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This Summer’s economic resilience looking more likely to be a late-cycle peak

20th September

Summarising this month’s investment view, Shweta Singh, Chief Economist, and Ina Rinas, Senior Investment Strategist, commented: “Over the summer months, incoming data in the US has proven to be more resilient than most analysts, including us expected. But economic data in the Euro Area and China have dissapointed. Meanwhile, the better than expected run of Q2 data in the UK is giving way to a meaningfully slower pace of economic expansion.

“Monetary tightening feeds into the real economy with long and variable lags. Whilst we don’t know how long these lags are, there are reasons to believe that they have got longer on the back of policy and structural changes. But financial conditions have tightened meaningfully on a global basis as central banks embarked on one of the most aggressive tightening cycles in recent history. And, as a crucial leading indicator of activity, these constraints are bound to show up in real economic data in the future.

“Inflationary pressures are easing and whilst the path to 2% is going to be bumpy and long, the path is towards disinflation rather than an acceleration in underlying inflationary pressures. The key risk to this narrative is clearly higher energy prices: oil prices are 31% higher than what we pencilled in when we laid our economic forecasts in late June, challenging our projections to the upside.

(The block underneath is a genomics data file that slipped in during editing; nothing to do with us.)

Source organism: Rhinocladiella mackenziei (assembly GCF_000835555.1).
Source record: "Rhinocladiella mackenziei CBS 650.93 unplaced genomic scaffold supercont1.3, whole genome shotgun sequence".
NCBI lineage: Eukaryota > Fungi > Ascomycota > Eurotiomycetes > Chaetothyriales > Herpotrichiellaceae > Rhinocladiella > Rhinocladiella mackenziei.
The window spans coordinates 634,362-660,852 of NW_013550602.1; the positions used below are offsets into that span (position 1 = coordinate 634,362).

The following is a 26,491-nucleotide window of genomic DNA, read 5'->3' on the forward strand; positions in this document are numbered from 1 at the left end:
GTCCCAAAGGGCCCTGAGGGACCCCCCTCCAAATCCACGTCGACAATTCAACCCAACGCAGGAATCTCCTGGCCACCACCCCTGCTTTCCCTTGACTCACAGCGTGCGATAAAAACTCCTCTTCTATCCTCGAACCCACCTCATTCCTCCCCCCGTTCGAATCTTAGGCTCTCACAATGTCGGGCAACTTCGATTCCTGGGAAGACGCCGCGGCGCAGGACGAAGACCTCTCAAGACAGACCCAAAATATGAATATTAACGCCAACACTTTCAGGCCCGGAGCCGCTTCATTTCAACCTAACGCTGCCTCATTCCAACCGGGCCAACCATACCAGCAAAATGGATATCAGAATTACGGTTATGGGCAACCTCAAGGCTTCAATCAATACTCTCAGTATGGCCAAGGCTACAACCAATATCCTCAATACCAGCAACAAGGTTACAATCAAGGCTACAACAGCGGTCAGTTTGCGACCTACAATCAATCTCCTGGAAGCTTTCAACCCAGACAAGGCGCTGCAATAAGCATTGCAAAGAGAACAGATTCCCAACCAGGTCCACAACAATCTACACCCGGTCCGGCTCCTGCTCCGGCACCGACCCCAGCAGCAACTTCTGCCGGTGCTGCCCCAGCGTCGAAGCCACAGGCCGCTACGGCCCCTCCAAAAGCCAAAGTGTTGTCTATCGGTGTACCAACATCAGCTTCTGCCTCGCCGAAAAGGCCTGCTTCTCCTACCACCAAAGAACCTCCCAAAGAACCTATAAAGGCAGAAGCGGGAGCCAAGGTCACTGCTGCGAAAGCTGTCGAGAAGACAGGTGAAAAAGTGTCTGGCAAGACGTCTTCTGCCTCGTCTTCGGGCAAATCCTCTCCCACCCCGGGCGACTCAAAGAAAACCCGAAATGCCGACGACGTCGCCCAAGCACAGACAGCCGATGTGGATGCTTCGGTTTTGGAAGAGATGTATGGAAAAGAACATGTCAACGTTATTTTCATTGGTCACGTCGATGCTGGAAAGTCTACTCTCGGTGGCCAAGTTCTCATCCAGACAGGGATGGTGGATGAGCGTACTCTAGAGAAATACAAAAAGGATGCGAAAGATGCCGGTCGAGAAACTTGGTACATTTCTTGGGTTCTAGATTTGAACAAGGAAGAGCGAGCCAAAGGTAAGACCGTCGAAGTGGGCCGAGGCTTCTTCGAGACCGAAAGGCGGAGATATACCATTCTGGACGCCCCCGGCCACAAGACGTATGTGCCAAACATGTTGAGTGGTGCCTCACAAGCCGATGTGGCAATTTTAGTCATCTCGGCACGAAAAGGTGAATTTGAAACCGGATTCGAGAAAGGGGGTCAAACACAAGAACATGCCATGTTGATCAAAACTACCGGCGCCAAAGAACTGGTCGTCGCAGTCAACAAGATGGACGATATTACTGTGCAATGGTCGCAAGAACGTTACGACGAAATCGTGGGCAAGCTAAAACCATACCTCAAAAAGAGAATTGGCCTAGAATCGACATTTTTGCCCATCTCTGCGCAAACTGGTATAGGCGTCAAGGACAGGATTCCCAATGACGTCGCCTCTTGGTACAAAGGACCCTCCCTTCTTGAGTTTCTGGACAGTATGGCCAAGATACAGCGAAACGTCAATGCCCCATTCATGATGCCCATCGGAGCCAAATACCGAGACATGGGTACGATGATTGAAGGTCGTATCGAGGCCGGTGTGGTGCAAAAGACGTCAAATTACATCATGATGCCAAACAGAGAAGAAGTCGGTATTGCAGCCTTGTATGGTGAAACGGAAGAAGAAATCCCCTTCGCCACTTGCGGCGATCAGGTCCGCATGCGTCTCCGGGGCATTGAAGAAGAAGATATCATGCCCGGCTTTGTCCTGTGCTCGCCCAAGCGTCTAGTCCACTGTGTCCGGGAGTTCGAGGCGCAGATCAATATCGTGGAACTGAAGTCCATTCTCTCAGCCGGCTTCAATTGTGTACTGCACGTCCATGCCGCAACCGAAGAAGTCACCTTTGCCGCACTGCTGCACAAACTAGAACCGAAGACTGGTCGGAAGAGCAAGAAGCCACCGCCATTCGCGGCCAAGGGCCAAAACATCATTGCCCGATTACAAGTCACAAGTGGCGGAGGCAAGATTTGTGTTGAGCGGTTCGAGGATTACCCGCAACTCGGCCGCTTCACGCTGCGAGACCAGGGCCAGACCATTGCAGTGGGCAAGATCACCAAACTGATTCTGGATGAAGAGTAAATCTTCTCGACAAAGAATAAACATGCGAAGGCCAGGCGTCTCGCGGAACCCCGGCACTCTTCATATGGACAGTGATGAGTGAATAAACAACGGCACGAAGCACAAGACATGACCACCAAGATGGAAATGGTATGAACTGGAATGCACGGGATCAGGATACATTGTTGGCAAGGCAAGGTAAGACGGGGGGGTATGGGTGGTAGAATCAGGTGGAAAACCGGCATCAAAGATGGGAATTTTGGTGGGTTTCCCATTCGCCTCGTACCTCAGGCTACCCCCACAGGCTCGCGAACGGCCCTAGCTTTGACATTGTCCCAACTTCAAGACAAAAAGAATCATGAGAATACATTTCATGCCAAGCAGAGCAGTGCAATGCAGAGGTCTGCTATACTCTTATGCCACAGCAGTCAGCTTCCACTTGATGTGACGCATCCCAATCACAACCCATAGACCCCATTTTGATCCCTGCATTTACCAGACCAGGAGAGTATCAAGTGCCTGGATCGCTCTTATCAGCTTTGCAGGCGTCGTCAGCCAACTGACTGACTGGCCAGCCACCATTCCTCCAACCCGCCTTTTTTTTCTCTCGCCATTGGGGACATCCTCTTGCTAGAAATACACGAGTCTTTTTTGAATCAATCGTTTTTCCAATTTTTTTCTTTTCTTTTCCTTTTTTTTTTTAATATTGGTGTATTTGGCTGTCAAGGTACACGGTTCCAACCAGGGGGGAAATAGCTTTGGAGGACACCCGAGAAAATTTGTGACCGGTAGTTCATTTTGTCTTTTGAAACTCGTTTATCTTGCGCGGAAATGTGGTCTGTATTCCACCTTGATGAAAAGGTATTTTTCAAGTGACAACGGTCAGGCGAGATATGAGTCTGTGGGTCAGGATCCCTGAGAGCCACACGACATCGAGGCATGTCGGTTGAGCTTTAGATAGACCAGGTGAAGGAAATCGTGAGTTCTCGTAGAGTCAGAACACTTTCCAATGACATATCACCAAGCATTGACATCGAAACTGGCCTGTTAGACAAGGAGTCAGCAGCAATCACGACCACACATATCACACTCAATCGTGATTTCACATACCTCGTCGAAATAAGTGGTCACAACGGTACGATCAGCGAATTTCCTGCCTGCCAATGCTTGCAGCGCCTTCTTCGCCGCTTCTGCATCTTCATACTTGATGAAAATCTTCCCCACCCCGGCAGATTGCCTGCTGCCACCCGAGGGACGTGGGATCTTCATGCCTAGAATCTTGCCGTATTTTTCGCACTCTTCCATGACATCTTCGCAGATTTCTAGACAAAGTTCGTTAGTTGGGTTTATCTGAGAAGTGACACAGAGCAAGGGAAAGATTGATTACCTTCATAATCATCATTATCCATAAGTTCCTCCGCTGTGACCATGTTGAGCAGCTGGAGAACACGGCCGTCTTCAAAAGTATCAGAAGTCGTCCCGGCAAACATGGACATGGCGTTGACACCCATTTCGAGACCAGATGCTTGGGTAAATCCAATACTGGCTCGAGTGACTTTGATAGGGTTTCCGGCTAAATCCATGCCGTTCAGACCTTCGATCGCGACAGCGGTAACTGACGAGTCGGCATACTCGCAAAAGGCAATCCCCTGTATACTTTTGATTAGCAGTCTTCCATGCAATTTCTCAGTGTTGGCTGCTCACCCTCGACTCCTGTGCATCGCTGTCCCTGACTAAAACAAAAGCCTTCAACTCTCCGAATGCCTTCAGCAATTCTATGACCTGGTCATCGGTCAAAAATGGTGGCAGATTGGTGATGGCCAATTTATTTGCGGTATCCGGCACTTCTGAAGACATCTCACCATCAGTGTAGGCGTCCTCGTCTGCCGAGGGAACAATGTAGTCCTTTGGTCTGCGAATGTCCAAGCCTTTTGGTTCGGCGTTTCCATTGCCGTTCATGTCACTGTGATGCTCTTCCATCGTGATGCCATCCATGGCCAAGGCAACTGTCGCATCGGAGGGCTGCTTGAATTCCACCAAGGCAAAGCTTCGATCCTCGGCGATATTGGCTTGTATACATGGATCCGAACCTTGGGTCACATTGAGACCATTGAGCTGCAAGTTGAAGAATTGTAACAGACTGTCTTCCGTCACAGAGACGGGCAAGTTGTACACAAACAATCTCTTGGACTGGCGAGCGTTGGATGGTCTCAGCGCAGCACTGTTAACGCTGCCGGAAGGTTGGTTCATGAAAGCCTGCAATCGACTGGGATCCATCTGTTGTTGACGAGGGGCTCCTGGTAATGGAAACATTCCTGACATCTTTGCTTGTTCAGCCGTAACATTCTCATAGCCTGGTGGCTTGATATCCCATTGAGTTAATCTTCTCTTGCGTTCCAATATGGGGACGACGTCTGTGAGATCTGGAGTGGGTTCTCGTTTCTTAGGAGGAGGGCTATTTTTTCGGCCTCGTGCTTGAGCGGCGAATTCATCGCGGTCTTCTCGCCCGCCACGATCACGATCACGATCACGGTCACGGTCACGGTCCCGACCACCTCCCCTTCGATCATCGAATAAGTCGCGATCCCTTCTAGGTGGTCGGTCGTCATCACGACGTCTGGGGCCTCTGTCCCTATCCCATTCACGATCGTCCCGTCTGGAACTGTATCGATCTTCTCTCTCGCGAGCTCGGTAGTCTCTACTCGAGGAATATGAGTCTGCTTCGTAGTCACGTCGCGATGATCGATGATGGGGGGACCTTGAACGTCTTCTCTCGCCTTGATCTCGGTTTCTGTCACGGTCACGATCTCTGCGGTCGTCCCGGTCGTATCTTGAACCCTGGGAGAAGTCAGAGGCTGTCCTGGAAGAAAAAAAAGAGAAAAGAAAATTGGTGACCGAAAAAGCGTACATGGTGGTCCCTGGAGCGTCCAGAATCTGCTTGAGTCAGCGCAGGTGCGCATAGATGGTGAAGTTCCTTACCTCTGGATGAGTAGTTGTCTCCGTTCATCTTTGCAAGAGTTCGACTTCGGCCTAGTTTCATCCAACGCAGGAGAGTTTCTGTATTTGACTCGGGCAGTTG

“Higher energy prices strengthen our expectation that developed market central banks will keep the policy stance tight for a long period of time. Markets have generally moved towards our expectations over the last year, although higher oil prices could push central banks to stay hawkish for longer. We expect the Federal Reserve, and the Bank of Japan to make no change to policy this week, but we expect a 25bps rate hike from the Bank of England. Separately, many emerging market central banks have been cutting interest rates this year, including the People’s Bank of China (PBOC), the Banco Central do Brasil, and the National Bank of Poland. Whilst we expect the PBOC to ease monetary policy further, we are sceptical about the passthrough of these easing measures on the real economy.”

Core themes

Spotlight – Emerging Market Debt

We held a constructive view on Emerging Market (EM) Debt – particularly in local currency terms – and have been pleased with the strong performance year-to-date. The attractive yield on the asset class, and our expectation that some EM central banks will be able to start cutting rates earlier than developed market central banks as they have been more aggressive in their hiking campaign, has played out and has helped generate carry in excess of cash this year.

EM FX has also seen strong returns since the trough last year, as the US Dollar peaked and high yielding EM currencies – led by LatAm – have seen inflows on the back of better domestic inflation news. While we still think that carry in EM local is attractive and see more EM central banks cutting ahead, the outlook for EM FX is becoming more challenging. On the one hand, US growth is proving more resilient than in other regions, which helps the US Dollar, but on the other hand more dovish EM central banks have started to erode the interest rate differential, making them increasingly less attractive to foreign investors.

Chart of the month – Mexican peso and Brazilian real vs US dollar in the post-COVD period